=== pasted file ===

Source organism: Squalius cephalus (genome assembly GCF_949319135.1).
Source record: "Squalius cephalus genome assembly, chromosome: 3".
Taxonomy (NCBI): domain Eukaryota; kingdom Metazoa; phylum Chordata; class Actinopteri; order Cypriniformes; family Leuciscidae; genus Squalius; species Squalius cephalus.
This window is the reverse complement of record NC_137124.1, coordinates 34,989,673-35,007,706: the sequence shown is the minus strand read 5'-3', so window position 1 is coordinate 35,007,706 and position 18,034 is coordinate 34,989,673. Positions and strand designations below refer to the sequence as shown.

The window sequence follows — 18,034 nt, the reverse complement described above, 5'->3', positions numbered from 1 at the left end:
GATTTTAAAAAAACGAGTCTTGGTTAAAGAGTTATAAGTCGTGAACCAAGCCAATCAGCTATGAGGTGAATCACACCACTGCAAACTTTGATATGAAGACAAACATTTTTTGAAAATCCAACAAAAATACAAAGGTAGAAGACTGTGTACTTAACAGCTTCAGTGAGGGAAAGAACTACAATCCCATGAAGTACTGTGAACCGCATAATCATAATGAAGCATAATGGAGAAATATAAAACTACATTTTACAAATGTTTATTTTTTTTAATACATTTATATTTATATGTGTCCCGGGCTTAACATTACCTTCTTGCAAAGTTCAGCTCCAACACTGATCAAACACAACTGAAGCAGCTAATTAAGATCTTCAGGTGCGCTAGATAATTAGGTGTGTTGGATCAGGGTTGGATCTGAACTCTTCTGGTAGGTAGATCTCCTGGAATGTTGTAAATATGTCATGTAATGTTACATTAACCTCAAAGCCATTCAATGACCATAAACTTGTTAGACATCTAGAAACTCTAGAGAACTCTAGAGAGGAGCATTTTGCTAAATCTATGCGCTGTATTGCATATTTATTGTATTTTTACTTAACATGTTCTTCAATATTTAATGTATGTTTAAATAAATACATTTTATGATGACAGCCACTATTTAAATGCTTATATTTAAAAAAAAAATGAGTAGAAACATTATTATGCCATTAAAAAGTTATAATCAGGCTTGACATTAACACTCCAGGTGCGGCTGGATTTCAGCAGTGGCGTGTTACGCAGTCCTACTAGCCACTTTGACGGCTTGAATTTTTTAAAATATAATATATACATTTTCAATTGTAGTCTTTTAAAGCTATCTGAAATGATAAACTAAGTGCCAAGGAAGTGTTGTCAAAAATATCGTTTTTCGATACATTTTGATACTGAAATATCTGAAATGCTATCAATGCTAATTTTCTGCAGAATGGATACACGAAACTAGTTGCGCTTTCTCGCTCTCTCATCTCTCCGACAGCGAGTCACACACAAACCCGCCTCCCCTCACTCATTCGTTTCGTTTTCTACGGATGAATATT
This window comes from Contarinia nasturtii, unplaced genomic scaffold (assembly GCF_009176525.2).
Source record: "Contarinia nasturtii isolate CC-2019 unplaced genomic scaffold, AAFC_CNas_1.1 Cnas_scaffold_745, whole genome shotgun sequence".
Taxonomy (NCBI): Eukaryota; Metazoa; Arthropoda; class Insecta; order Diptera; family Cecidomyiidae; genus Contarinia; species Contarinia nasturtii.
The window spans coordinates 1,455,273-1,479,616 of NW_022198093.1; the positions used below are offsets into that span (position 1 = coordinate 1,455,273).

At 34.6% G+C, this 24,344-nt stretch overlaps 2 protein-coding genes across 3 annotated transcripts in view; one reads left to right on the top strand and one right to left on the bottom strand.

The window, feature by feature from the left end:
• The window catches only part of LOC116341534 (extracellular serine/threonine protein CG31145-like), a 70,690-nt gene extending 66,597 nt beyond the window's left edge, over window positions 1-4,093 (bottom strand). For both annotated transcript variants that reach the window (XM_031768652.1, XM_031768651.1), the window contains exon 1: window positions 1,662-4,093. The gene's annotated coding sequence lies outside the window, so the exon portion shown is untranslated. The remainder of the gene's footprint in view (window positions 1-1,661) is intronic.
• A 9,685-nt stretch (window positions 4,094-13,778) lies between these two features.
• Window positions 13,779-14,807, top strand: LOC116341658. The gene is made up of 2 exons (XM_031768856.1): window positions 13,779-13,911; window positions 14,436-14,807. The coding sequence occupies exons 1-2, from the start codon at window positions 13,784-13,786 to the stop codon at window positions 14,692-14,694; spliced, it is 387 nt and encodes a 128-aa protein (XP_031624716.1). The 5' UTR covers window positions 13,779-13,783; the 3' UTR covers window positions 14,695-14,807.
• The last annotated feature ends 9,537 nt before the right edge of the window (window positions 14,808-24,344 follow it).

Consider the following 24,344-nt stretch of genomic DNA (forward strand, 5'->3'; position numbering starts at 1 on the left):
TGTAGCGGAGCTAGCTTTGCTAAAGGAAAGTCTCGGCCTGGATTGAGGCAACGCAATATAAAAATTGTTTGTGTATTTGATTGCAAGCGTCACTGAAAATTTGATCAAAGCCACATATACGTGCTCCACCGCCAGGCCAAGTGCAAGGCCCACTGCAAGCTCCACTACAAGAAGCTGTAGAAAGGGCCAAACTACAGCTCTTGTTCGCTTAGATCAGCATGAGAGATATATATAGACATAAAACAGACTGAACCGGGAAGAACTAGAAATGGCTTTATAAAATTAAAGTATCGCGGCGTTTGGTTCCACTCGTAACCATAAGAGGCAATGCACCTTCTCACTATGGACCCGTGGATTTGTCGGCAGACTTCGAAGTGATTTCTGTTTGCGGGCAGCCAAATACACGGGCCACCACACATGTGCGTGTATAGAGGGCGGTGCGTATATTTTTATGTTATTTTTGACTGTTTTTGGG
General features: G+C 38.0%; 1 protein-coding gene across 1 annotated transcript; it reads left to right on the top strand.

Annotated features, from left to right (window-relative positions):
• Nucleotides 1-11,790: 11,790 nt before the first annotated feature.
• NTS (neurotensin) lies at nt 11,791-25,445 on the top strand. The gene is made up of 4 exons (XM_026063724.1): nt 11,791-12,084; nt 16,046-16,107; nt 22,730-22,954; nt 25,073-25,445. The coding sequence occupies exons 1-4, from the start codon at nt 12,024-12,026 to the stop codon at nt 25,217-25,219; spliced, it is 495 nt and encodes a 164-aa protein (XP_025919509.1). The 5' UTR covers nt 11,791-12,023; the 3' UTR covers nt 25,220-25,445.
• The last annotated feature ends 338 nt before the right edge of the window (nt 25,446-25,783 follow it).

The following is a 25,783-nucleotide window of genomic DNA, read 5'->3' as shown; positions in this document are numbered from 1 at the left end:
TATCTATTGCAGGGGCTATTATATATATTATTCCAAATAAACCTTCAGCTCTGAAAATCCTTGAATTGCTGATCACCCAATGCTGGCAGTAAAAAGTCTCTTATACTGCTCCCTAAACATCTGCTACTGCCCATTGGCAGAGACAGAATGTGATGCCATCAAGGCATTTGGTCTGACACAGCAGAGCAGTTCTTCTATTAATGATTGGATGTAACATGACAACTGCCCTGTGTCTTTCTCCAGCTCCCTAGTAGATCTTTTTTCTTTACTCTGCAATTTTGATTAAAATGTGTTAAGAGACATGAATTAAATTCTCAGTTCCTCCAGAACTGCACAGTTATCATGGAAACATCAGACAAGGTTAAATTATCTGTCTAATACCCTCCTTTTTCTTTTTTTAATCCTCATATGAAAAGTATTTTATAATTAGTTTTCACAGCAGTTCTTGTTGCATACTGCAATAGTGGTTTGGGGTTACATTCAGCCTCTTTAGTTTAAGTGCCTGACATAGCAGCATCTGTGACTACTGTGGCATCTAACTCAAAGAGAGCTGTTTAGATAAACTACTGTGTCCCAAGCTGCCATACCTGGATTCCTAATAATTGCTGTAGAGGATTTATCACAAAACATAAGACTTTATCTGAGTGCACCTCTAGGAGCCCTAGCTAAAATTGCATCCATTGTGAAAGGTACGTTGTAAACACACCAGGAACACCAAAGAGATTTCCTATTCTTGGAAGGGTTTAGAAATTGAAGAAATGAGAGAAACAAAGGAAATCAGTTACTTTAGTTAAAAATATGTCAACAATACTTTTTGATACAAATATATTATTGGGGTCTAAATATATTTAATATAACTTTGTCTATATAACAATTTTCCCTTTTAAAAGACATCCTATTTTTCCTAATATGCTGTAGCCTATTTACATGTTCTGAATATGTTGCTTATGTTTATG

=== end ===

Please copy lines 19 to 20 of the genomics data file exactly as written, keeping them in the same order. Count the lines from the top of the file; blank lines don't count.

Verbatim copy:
General features: G+C 38.0%; 1 protein-coding gene across 1 annotated transcript; it reads left to right on the top strand.

Annotated features, from left to right (window-relative positions):